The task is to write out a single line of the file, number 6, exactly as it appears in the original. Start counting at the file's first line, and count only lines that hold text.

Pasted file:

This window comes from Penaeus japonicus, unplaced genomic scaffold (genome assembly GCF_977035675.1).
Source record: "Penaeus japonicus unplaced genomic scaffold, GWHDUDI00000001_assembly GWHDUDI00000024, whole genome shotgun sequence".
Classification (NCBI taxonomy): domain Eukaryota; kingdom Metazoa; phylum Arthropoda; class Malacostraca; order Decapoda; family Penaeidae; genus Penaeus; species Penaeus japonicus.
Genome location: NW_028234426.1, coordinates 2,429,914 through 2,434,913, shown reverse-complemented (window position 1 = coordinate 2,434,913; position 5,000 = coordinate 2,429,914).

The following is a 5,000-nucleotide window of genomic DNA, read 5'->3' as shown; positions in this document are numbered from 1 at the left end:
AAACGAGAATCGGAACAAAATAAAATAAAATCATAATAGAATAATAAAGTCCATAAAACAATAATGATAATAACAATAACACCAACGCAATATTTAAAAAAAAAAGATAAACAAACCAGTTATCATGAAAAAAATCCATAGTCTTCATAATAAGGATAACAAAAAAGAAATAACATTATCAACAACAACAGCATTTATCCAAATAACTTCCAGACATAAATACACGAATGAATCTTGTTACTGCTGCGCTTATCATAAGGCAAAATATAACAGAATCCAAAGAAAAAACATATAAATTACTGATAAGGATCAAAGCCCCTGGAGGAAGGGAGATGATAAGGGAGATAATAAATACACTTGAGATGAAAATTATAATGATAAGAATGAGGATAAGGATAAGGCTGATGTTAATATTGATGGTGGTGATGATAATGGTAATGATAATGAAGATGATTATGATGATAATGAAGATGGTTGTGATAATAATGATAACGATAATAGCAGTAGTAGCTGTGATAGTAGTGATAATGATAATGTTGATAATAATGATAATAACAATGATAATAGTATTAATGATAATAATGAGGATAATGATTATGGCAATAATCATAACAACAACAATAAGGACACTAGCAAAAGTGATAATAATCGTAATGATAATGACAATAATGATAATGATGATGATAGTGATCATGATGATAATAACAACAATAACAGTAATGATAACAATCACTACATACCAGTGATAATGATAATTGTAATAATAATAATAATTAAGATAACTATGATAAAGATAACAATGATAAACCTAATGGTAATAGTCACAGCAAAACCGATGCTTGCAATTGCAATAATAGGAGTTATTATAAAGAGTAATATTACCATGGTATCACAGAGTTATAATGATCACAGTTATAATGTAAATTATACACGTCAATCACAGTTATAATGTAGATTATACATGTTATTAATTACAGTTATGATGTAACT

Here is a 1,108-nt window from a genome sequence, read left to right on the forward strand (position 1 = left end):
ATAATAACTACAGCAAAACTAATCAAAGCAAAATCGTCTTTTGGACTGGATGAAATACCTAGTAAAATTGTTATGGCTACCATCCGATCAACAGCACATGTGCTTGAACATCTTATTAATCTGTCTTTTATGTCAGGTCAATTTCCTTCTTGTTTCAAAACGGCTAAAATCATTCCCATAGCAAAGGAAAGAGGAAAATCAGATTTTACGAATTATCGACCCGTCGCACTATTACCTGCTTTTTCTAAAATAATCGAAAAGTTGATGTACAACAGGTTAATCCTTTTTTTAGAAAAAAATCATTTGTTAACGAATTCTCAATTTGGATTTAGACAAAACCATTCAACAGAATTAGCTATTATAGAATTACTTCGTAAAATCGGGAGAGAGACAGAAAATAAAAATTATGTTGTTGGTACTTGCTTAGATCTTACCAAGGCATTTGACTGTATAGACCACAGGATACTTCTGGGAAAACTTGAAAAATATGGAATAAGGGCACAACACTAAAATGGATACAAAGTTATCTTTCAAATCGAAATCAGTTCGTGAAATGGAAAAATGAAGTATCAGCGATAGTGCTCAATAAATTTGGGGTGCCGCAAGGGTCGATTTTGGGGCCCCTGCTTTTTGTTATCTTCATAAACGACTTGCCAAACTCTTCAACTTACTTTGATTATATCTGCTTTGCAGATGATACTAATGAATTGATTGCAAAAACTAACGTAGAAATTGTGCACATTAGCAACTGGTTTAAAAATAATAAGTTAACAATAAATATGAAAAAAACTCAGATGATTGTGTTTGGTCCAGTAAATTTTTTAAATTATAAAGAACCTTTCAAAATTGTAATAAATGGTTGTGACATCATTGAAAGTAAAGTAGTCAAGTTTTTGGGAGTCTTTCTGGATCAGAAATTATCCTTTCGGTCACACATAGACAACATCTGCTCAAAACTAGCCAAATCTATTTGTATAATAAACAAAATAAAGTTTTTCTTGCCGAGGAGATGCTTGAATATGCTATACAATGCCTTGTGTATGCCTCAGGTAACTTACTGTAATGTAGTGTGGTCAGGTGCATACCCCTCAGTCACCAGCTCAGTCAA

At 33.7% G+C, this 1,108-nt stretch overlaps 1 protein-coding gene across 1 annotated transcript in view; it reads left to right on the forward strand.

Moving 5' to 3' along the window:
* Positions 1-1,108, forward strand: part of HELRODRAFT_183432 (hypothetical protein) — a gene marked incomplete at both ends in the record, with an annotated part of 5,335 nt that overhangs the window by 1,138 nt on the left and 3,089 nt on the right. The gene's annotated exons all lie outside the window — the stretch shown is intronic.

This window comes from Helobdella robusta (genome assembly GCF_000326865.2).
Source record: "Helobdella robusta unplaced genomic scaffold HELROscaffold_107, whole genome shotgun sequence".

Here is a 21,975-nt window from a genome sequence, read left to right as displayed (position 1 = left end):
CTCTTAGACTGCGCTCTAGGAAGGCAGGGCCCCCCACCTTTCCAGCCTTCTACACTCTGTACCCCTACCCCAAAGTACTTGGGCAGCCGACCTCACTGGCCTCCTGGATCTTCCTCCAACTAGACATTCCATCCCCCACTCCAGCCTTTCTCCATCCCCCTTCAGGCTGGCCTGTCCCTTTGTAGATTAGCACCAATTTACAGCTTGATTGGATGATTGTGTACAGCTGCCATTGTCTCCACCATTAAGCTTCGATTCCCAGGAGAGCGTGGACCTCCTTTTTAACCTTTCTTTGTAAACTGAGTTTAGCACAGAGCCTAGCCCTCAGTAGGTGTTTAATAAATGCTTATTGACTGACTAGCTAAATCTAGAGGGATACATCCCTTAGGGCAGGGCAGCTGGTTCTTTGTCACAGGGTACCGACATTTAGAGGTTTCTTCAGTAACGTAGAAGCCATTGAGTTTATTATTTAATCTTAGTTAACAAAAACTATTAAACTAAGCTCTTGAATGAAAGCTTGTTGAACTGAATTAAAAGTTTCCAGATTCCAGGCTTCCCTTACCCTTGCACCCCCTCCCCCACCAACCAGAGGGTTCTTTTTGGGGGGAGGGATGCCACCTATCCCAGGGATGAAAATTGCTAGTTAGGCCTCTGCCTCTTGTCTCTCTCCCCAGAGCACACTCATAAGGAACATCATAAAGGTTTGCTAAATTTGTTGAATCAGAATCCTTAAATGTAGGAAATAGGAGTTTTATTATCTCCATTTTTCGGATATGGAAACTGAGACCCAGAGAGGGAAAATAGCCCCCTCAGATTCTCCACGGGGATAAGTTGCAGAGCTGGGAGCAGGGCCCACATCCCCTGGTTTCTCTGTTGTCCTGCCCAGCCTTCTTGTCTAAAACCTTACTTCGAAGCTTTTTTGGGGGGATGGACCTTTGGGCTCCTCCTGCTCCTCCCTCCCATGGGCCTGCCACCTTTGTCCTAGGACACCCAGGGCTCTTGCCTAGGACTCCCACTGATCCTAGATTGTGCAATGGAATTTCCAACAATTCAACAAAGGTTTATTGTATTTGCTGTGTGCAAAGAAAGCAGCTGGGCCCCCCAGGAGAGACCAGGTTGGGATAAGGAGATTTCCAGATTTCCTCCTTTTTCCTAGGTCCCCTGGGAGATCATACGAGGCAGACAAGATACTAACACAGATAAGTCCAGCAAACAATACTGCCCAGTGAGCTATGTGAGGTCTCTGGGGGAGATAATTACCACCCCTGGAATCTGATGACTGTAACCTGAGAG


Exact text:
AAACGAGAATCGGAACAAAATAAAATAAAATCATAATAGAATAATAAAGTCCATAAAACAATAATGATAATAACAATAACACCAACGCAATATTTAAAAAAAAAAGATAAACAAACCAGTTATCATGAAAAAAATCCATAGTCTTCATAATAAGGATAACAAAAAAGAAATAACATTATCAACAACAACAGCATTTATCCAAATAACTTCCAGACATAAATACACGAATGAATCTTGTTACTGCTGCGCTTATCATAAGGCAAAATATAACAGAATCCAAAGAAAAAACATATAAATTACTGATAAGGATCAAAGCCCCTGGAGGAAGGGAGATGATAAGGGAGATAATAAATACACTTGAGATGAAAATTATAATGATAAGAATGAGGATAAGGATAAGGCTGATGTTAATATTGATGGTGGTGATGATAATGGTAATGATAATGAAGATGATTATGATGATAATGAAGATGGTTGTGATAATAATGATAACGATAATAGCAGTAGTAGCTGTGATAGTAGTGATAATGATAATGTTGATAATAATGATAATAACAATGATAATAGTATTAATGATAATAATGAGGATAATGATTATGGCAATAATCATAACAACAACAATAAGGACACTAGCAAAAGTGATAATAATCGTAATGATAATGACAATAATGATAATGATGATGATAGTGATCATGATGATAATAACAACAATAACAGTAATGATAACAATCACTACATACCAGTGATAATGATAATTGTAATAATAATAATAATTAAGATAACTATGATAAAGATAACAATGATAAACCTAATGGTAATAGTCACAGCAAAACCGATGCTTGCAATTGCAATAATAGGAGTTATTATAAAGAGTAATATTACCATGGTATCACAGAGTTATAATGATCACAGTTATAATGTAAATTATACACGTCAATCACAGTTATAATGTAGATTATACATGTTATTAATTACAGTTATGATGTAACT